Instagram lets you capture images using settings similar to the default camera app. Once it has an image the image editor kicks in, and this is where the strength of the app comes in. You can auto adjust image settings to get the best exposure with just one click. Before you start messing with your images you can chose a spot to be in focus and it will blur out the rest of the image (lots of control options over what is blurred/sharp). It isn’t just the traditional tilt-shift look as it also has the option to apply the effect as circles. There is also a total of 18 preset filters that give a wide range of looks from 70’s cameras to Black and White. Some of the filters include borders and these can be turned on/off as required. There is nowhere as much control as Camera+ but there is still a lot of variety in the filters.
As I mentioned earlier this is a photo sharing app and there are loads of options for getting your image out into the world wide web. With a few screen presses you can send your images to email addresses, Flickr, Twitter, Tumblr, foursquare and of course Facebook. You can also create a photo map that records where all of your images have been captured – a great way of recording your exact location whilst on holiday for example.
I believe this is the most powerful photo editing app available on the iPhone and it even beats Adobe’s Photoshop Express app for its functions. Once you have loaded an image into the software you have dozens of tools available to you in an easy to use menu system. In the crop menu for example you can crop as normal, scale to fit an exact ratio, straighten an image, add borders, make it square or change the image size with pixel accuracy. Other menus open to change exposure, hue/saturation, white balance and shadows/highlights. All standard stuff so far but there is much more!
This is one of the few apps that lets you have different layers, have layer masks, use curves (luminance, RGB and CMY), and save your favourite settings as one click actions. Best of all it has multiple ‘undo’ options for when mistakes are made. If it all sounds daunting then don’t be afraid as everything is controlled through sliders. If you are not sure what a feature does just whack the slider up to 100% and see the extreme version, you can then back it off to get the effect you are after. You can even split the screen in two and compare the effect alongside the original. If you aren’t happy then just click the big red X and your image is reverted to normal.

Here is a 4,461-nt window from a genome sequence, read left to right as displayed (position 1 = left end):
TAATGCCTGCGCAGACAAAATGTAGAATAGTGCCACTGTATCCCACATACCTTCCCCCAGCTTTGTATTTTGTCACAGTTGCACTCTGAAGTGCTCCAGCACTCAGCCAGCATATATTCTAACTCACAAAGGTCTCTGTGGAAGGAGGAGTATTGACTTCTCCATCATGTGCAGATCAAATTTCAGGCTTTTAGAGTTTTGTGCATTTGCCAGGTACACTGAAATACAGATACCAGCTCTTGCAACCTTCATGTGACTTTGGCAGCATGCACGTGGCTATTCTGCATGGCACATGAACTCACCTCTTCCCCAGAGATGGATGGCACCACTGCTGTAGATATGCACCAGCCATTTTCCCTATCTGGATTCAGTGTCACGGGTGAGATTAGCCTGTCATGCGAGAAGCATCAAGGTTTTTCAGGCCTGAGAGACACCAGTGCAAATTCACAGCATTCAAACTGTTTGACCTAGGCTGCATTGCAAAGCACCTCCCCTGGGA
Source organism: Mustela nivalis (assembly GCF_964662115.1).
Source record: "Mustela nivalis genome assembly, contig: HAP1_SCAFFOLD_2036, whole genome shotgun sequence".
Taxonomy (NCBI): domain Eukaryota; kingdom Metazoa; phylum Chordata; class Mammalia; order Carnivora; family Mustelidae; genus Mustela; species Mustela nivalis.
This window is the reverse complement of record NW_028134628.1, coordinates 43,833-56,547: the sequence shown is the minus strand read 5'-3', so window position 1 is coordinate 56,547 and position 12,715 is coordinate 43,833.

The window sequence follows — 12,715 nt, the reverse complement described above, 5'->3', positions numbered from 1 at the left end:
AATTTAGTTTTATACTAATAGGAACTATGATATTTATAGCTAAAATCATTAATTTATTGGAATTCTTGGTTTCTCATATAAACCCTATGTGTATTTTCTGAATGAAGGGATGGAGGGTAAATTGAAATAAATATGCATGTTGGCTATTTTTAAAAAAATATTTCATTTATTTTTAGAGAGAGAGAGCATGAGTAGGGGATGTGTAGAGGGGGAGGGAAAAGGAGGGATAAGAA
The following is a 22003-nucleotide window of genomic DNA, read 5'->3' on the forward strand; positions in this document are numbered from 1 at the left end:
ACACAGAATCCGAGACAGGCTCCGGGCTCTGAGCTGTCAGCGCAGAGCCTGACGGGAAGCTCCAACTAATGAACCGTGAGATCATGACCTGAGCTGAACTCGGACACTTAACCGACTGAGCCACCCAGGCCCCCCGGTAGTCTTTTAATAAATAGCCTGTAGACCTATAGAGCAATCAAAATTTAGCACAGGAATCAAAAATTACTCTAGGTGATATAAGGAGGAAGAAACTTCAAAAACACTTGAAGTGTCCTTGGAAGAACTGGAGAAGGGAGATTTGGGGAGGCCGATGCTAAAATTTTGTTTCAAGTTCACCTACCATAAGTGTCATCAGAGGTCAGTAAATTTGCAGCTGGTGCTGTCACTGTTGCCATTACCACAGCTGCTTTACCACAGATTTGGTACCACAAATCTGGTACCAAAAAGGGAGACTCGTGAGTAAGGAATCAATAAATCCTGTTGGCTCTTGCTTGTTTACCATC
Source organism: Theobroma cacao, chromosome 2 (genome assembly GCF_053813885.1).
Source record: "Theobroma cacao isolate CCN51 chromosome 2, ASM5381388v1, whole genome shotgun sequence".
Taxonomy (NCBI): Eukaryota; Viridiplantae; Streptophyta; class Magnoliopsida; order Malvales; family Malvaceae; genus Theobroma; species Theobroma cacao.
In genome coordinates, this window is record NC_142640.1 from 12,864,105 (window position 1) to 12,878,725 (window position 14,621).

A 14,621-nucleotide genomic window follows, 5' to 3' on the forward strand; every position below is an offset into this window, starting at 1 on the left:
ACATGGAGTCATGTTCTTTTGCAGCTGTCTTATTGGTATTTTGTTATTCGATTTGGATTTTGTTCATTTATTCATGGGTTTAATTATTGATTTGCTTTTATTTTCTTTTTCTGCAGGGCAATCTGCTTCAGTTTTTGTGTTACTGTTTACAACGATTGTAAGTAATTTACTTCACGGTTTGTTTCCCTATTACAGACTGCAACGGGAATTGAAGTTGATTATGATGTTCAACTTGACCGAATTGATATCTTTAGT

I have an iPhone 4 and if I work on an image a lot it can get a little clunky as the processor struggles. The sharpen image function seems pretty power intensive but it still only takes a few seconds to complete. Final images can be exported back to the library or emailed and there are further options to determine file size and resolution at this stage.
This is predominately an editing app that uses a wide range of filters to create the final image. It has thirteen items in its main menu: automatic, selective adjust, tune image, straighten, crop, black and white, vintage, drama (a grainy HDR effect), grunge (dark vignetting, increased sharpness and a subtle background texture layer), center focus (another American app!), frames and tilt-shift.